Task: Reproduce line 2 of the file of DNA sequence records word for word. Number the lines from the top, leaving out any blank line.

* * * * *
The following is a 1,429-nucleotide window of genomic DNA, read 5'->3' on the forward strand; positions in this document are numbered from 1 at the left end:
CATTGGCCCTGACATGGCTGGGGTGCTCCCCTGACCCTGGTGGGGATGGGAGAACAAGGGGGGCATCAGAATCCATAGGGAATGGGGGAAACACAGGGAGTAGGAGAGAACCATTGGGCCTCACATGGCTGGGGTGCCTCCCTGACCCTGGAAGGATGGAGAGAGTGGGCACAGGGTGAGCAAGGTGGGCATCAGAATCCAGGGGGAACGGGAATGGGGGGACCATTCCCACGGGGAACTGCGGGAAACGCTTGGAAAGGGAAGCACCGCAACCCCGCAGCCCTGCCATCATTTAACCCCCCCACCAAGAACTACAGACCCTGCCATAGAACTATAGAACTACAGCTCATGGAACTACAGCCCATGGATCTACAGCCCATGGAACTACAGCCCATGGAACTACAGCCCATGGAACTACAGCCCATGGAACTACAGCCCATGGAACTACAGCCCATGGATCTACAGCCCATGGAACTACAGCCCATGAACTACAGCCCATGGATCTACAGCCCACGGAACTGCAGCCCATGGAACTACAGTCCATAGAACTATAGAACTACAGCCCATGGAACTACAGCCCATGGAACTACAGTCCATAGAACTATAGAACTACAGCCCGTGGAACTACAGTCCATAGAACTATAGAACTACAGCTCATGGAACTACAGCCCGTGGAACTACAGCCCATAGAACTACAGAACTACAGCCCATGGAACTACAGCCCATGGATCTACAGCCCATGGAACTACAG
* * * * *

CATTGGCCCTGACATGGCTGGGGTGCTCCCCTGACCCTGGTGGGGATGGGAGAACAAGGGGGGCATCAGAATCCATAGGGAATGGGGGAAACACAGGGAGTAGGAGAGAACCATTGGGCCTCACATGGCTGGGGTGCCTCCCTGACCCTGGAAGGATGGAGAGAGTGGGCACAGGGTGAGCAAGGTGGGCATCAGAATCCAGGGGGAACGGGAATGGGGGGACCATTCCCACGGGGAACTGCGGGAAACGCTTGGAAAGGGAAGCACCGCAACCCCGCAGCCCTGCCATCATTTAACCCCCCCACCAAGAACTACAGACCCTGCCATAGAACTATAGAACTACAGCTCATGGAACTACAGCCCATGGATCTACAGCCCATGGAACTACAGCCCATGGAACTACAGCCCATGGAACTACAGCCCATGGAACTACAGCCCATGGAACTACAGCCCATGGATCTACAGCCCATGGAACTACAGCCCATGAACTACAGCCCATGGATCTACAGCCCACGGAACTGCAGCCCATGGAACTACAGTCCATAGAACTATAGAACTACAGCCCATGGAACTACAGCCCATGGAACTACAGTCCATAGAACTATAGAACTACAGCCCGTGGAACTACAGTCCATAGAACTATAGAACTACAGCTCATGGAACTACAGCCCGTGGAACTACAGCCCATAGAACTACAGAACTACAGCCCATGGAACTACAGCCCATGGATCTACAGCCCATGGAACTACAG